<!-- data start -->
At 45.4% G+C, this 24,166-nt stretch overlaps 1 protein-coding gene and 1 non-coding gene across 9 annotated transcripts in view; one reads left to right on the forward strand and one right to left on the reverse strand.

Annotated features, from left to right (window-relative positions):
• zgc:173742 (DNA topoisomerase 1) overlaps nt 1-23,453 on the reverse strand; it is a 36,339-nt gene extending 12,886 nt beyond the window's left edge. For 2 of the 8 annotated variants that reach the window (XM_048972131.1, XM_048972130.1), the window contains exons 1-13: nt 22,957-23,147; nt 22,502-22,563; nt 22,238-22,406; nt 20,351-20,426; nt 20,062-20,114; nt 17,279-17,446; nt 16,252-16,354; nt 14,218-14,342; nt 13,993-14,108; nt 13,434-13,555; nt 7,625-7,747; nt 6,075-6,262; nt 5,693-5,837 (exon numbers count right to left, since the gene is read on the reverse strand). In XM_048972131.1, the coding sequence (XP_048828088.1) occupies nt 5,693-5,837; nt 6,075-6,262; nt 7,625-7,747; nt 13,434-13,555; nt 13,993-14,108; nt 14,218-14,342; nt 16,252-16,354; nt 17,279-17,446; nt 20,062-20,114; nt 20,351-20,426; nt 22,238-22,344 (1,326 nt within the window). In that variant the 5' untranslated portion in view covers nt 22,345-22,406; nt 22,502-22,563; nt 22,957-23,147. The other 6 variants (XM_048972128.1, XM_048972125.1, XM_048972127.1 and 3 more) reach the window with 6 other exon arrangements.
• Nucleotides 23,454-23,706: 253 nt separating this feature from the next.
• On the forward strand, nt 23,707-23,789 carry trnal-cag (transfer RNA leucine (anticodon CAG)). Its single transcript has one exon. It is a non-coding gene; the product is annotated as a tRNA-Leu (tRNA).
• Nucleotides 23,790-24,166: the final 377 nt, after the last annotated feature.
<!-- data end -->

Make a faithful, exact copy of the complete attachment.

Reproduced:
At 45.4% G+C, this 24,166-nt stretch overlaps 1 protein-coding gene and 1 non-coding gene across 9 annotated transcripts in view; one reads left to right on the forward strand and one right to left on the reverse strand.

Annotated features, from left to right (window-relative positions):
• zgc:173742 (DNA topoisomerase 1) overlaps nt 1-23,453 on the reverse strand; it is a 36,339-nt gene extending 12,886 nt beyond the window's left edge. For 2 of the 8 annotated variants that reach the window (XM_048972131.1, XM_048972130.1), the window contains exons 1-13: nt 22,957-23,147; nt 22,502-22,563; nt 22,238-22,406; nt 20,351-20,426; nt 20,062-20,114; nt 17,279-17,446; nt 16,252-16,354; nt 14,218-14,342; nt 13,993-14,108; nt 13,434-13,555; nt 7,625-7,747; nt 6,075-6,262; nt 5,693-5,837 (exon numbers count right to left, since the gene is read on the reverse strand). In XM_048972131.1, the coding sequence (XP_048828088.1) occupies nt 5,693-5,837; nt 6,075-6,262; nt 7,625-7,747; nt 13,434-13,555; nt 13,993-14,108; nt 14,218-14,342; nt 16,252-16,354; nt 17,279-17,446; nt 20,062-20,114; nt 20,351-20,426; nt 22,238-22,344 (1,326 nt within the window). In that variant the 5' untranslated portion in view covers nt 22,345-22,406; nt 22,502-22,563; nt 22,957-23,147. The other 6 variants (XM_048972128.1, XM_048972125.1, XM_048972127.1 and 3 more) reach the window with 6 other exon arrangements.
• Nucleotides 23,454-23,706: 253 nt separating this feature from the next.
• On the forward strand, nt 23,707-23,789 carry trnal-cag (transfer RNA leucine (anticodon CAG)). Its single transcript has one exon. It is a non-coding gene; the product is annotated as a tRNA-Leu (tRNA).
• Nucleotides 23,790-24,166: the final 377 nt, after the last annotated feature.